Tuomas Tammela

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Angiogenesis, the growth of new blood vessels from pre-existing vasculature, is a key process in several pathological conditions, including tumour growth and age-related macular degeneration. Vascular endothelial growth factors (VEGFs) stimulate angiogenesis and lymphangiogenesis by activating VEGF receptor (VEGFR) tyrosine kinases in endothelial cells.(More)
The lymphatic vasculature forms a vessel network that drains interstitial fluid from tissues and returns it to the blood. Lymphatic vessels are also an essential part of the body's immune defence. They have an important role in the pathogenesis of several diseases, such as cancer, lymphoedema and various inflammatory conditions. Recent biological and(More)
The discovery of the vascular endothelial growth factor (VEGF) family members VEGF, VEGF-B, placental growth factor (PlGF), VEGF-C and VEGF-D and their receptors VEGFR-1, -2 and -3 has provided tools for studying the vascular system in development as well as in diseases ranging from ischemic heart disease to cancer. VEGF has been established as the prime(More)
Edema occurs in asthma and other inflammatory diseases when the rate of plasma leakage from blood vessels exceeds the drainage through lymphatic vessels and other routes. It is unclear to what extent lymphatic vessels grow to compensate for increased leakage during inflammation and what drives the lymphangiogenesis that does occur. We addressed these issues(More)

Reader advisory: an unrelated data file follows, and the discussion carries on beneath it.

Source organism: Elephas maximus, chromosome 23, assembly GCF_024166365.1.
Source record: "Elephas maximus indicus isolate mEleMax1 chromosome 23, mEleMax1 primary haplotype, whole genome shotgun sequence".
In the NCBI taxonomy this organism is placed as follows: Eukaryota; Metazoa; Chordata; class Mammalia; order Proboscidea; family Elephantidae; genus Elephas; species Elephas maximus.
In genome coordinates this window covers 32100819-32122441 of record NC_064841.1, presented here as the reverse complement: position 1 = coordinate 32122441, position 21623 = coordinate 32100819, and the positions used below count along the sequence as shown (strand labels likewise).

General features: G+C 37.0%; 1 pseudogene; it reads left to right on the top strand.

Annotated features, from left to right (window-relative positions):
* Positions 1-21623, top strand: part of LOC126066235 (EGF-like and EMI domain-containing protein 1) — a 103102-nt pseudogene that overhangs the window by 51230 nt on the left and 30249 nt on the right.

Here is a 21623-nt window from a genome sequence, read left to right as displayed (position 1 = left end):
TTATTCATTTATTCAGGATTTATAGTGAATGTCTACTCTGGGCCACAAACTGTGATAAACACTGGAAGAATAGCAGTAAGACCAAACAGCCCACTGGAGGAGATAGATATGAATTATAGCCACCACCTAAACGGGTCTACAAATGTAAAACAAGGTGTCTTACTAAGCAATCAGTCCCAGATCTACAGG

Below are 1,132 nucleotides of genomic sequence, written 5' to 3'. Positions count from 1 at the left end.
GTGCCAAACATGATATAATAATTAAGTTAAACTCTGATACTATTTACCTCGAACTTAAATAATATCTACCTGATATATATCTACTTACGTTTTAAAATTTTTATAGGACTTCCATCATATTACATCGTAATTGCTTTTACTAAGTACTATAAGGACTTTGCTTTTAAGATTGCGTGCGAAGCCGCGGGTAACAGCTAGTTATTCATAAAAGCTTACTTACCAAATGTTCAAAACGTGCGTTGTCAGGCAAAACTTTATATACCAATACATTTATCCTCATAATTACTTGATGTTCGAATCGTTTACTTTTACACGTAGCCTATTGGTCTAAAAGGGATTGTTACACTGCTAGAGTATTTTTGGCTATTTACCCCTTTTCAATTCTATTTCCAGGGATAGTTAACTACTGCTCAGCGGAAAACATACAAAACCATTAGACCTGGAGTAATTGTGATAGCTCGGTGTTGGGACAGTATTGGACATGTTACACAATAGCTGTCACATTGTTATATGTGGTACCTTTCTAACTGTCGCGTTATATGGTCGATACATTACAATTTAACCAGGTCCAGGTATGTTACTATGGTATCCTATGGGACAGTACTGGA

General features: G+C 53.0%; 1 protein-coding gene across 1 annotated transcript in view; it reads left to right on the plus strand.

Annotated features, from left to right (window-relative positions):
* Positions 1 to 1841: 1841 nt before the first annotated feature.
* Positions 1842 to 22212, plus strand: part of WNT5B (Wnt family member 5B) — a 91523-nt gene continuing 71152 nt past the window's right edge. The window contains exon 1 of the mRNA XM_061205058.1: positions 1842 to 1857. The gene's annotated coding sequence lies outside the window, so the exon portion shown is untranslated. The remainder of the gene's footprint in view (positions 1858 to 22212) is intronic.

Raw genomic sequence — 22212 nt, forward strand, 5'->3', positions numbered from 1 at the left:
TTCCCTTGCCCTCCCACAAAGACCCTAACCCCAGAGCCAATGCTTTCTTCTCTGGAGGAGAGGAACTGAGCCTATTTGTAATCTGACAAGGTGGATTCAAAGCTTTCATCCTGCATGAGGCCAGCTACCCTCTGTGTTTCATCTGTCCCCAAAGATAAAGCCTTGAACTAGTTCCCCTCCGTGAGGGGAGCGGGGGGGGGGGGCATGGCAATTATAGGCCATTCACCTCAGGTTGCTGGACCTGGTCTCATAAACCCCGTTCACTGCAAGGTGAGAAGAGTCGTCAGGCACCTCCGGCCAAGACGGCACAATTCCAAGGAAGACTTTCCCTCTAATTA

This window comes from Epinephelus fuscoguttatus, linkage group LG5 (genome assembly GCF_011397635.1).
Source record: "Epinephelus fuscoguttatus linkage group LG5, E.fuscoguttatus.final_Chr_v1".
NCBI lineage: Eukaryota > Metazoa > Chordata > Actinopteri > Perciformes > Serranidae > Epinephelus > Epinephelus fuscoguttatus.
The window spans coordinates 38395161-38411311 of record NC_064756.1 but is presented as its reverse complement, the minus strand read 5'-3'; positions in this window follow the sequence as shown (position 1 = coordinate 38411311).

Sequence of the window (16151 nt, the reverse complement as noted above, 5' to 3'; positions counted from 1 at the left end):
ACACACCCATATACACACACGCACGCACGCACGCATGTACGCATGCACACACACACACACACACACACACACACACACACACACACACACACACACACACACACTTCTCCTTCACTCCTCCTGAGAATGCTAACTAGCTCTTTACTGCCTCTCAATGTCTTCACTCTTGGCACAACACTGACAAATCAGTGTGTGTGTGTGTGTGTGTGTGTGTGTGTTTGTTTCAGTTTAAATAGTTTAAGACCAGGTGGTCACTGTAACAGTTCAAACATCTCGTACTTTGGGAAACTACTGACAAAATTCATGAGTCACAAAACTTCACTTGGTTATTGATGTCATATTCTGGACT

Vascular endothelial growth factors and their endothelial tyrosine kinase receptors are central regulators of vasculogenesis, angiogenesis and lymphangiogenesis. VEGF signalling through VEGFR-2 is the major angiogenic pathway, and blockage of VEGF/VEGFR-2 signalling is the first anti-angiogenic strategy for cancer therapy. VEGFR-1 seems to act as a negative(More)
Surgery or radiation therapy of metastatic cancer often damages lymph nodes, leading to secondary lymphedema. Here we show, using a newly established mouse model, that collecting lymphatic vessels can be regenerated and fused to lymph node transplants after lymph node removal. Treatment of lymph node–excised mice with adenovirally delivered vascular(More)
Angiogenesis, the growth of new blood vessels, involves specification of endothelial cells to tip cells and stalk cells, which is controlled by Notch signalling, whereas vascular endothelial growth factor receptor (VEGFR)-2 and VEGFR-3 have been implicated in angiogenic sprouting. Surprisingly, we found that endothelial deletion of Vegfr3, but not(More)
Angiopoietin 1 (Ang1), a ligand for the receptor tyrosine kinase Tie2, regulates the formation and stabilization of the blood vessel network during embryogenesis. In adults, Ang1 is associated with blood vessel stabilization and recruitment of perivascular cells, whereas Ang2 acts to counter these actions. Recent results from gene-targeted mice have shown(More)